There are two descriptions of persons in whom the Lord is spiritually crucified ; the one consists of those, who in the progress of their reformation see and lament His death, and who, by the presence of the Divine Truth in them, are enabled to explore the evils to which they are prone, and the falsities which obscure their intellects. These are represented by the women and the disciples to whom the Lord appeared at His resurrection. The others consist of those who rejoice, and delight in His crucifixion, His death and burial, because they delight in the evil and falsehood which spiritually destroy the Divine Truth in them, and these are imaged in the Priests and Scribes, who sealed the stone which closed up the sepulchre, and set a watch to guard it. To the latter description of persons the Lord did not appear at His resurrection, nor could He appear, because He did not spiritually rise by their regeneration, this having been the cause of the natural phenomenon; and therefore it is nowhere said that He appeared to the Jews, but only to His disciples, and no others were His disciples but those who from Him received both charity and faith. But to be interiorly receptive of these heavenly virtues, they must go to see, and even enter the sepulchre in which the Lord is buried; that is, spiritually, they must explore the evil and falsehood of their natural minds, by which the Divine Truth has been destroyed.

This, however, could only be done when it began to dawn towards the beginning of the week, for this commencement of the dawn signified the commencement of a new or spiritual state, in which the Lord rises in man, and begins to live. But the dawn was just appearing, because the commencement of the twilight was an effect, that corresponded to the first obscure presentation to their understandings of heavenly light, that light which, as it advanced, was to reveal the living form of the Divine Truth, no longer buried in the cave of their selfish and sensual desires and thoughts, but risen, and going before them into Galilee.

All these natural phenomena were, like every other appearance in nature, effects, which represented their spiritual causes in those to whom the dawn of the morning was accompanied by a new or spiritual state of mind, and in whom the beginning of the week represented the beginning of the Lord's spiritual resurrection.

The first who came to see the sepulchre were "Mary Magdalene and the other Mary," and they came together, because the hearts of both, though not with the same strength of affection, were turned to that Divine Form of Truth which had brought the Divine Goodness forth to view, and which was now about to rise and live in them. Mary Magdalene, out of whom the Lord is said to have cast seven devils, signified that interior or spiritual affection for the Divine Truth, which springs from repentance, and the other Mary, the exterior or natural affection. Their approach to the sepulchre was the sign or representative effect of their love to the Lord, and their grief that he should still lie buried in the death and darkness of the natural mind. But this new-born affection for the Divine Truth, this sorrow for its death, produced in the region of the senses, the whole scene of the garden and the cave, in which, the stone being not yet rolled away, they conceived the dead body of the Lord to be deposited. Next follows the effect of a still further change, manifested in the region of the senses by a great earthquake, and the appearance of an angel, who is called the angel of the Lord, descending and rolling away the stone from the door of the sepulchre, and sitting upon it. And of what spiritual causes were these phenomena the natural effects? The earthquake was the representation of an interior change in the natural mind, in consequence of the Divine Truth in the heavens descending and spiritually rolling away the stone from the door of the sepulchre, that is, removing the falsities, which, being the appearances of truth confirmed, close up and darken the cave of the natural mind, in which cave, before this change, the Lord lies dead and buried. The whole of this phenomenon was a representative effect of corresponding changes in the minds of those who witnessed it. But the angel, when he had rolled away the stone, "sat upon it;" and the spiritual reason for this is, that the Lord, by the removal of the stone, had actually risen, and then natural truth, or the truth of the literal sense of the Word, is no longer falsified by being separated from its interior sense, but becomes the basis on which the living truth of the spiritual sense, which was represented by the angel of the Lord from heaven, rests. That spiritual Divine Truth, which reveals to man the resurrection of his Saviour, at the same time that it is the mediatory cause of that resurrection, is thus described. " His countenance was like lightning, and His raiment was white as snow;" and it was so represented in the region of the senses, because the bright light of interior truth, signified by the brightness of His countenance, reveals the tenderness of the Divine Love, and the doctrine of the Word in its spiritual sense, which was the cause for the appearance of His raiment, is not fallacious, like the doctrine of the literal sense, but pure and holy.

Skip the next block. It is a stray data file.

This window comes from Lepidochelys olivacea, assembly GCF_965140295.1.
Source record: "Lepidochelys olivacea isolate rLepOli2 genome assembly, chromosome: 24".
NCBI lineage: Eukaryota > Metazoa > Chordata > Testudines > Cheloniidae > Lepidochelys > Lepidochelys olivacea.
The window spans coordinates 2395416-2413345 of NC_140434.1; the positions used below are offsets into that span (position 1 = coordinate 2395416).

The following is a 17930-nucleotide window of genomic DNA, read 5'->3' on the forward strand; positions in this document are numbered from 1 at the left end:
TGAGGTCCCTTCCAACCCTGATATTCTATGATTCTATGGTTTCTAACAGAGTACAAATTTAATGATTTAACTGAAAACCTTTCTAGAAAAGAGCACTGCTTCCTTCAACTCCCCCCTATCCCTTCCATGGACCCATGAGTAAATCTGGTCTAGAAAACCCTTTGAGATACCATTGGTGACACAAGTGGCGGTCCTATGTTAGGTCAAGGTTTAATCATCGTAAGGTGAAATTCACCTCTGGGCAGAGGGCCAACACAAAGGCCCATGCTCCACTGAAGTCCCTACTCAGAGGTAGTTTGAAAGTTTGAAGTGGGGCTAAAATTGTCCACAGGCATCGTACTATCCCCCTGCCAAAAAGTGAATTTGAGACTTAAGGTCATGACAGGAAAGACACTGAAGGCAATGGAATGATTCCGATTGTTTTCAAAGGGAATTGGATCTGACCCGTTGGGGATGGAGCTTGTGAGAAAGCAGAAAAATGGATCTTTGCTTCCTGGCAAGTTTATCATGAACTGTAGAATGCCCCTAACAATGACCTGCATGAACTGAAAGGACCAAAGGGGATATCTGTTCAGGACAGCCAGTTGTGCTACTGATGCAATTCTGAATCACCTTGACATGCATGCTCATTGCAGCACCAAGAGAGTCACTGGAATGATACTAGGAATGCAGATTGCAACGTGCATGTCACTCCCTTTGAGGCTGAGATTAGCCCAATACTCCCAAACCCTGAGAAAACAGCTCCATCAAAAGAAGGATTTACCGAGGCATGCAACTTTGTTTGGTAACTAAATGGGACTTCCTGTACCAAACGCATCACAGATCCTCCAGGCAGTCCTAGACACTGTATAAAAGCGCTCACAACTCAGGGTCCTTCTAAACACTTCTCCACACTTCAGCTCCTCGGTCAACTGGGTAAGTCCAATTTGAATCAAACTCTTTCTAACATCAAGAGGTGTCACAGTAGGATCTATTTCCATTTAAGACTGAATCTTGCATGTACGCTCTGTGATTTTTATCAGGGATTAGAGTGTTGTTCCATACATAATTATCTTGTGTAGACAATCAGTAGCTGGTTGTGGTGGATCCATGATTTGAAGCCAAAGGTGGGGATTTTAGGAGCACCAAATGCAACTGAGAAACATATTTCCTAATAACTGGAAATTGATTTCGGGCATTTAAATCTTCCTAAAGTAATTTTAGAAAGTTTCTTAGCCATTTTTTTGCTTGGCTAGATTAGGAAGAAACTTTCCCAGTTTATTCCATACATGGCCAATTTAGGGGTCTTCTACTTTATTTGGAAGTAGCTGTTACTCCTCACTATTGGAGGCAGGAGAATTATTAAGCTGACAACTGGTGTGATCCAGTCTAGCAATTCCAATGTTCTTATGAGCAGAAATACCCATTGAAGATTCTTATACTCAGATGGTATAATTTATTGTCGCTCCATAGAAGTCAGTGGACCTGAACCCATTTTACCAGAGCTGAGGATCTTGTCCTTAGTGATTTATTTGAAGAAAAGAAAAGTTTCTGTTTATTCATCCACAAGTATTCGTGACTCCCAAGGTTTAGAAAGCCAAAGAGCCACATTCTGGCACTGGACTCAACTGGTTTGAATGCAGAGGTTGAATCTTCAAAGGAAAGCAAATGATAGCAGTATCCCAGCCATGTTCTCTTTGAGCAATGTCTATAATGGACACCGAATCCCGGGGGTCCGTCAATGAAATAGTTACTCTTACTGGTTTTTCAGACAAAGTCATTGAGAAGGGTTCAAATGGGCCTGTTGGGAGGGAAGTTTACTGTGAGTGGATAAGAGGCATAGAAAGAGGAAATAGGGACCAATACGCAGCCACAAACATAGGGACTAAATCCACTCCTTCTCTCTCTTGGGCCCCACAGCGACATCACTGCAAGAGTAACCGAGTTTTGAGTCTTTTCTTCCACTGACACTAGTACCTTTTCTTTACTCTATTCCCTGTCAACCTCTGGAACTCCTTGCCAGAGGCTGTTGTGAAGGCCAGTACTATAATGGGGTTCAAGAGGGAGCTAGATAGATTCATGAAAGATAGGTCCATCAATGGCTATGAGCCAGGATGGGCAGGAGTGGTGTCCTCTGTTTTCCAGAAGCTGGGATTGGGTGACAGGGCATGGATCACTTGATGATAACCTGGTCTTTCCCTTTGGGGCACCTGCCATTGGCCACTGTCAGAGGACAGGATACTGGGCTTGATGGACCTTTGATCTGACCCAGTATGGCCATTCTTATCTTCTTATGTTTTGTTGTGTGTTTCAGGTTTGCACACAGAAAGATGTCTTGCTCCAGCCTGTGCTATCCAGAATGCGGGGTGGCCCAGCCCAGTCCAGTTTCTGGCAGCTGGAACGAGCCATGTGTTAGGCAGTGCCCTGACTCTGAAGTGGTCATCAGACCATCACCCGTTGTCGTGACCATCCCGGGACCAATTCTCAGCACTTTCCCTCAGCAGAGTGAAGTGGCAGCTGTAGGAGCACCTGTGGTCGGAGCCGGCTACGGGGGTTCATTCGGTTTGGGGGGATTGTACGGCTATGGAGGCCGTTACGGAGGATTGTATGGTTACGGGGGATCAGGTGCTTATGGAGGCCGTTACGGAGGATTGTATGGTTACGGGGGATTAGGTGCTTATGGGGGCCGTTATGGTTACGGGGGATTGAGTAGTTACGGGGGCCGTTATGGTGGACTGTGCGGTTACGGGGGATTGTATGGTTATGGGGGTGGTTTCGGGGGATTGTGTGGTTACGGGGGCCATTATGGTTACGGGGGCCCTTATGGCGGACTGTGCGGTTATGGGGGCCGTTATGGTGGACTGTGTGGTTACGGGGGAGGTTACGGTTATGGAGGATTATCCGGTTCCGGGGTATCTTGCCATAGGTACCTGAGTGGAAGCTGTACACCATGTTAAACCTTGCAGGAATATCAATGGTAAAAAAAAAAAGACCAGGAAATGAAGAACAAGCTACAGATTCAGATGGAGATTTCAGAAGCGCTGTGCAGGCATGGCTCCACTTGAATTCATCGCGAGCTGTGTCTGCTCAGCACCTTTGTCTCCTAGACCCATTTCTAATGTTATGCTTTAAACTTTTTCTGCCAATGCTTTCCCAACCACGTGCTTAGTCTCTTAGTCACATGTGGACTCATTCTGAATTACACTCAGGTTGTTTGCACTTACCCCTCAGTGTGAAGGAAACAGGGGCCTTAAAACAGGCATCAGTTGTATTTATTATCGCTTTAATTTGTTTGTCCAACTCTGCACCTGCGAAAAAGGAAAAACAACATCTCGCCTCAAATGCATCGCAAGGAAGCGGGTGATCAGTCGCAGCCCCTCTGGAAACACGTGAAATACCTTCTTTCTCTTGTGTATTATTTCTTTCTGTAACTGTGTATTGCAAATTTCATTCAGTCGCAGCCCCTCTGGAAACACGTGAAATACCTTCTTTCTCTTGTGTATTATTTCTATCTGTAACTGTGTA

We cannot conclude this explanation, without calling attention to the remarkable fact, that though the women must have felt the earthquake, and have seen the angel descend from heaven, and roll away the stone from the door of the sepulchre and sit upon itfor he tells them, when the guards became as dead with fear, that they had no occasion to be afraidthey yet did not see the Lord come out of the sepulchre; nay, more, the angel told them that He had actually risen, and gone before them into Galilee, though he had just before removed the stone which closed up the entrance of the cave. It is not anywhere said by either of the Evangelists, that the women or the disciples witnessed the resurrection of the Lord from the sepulchre itself.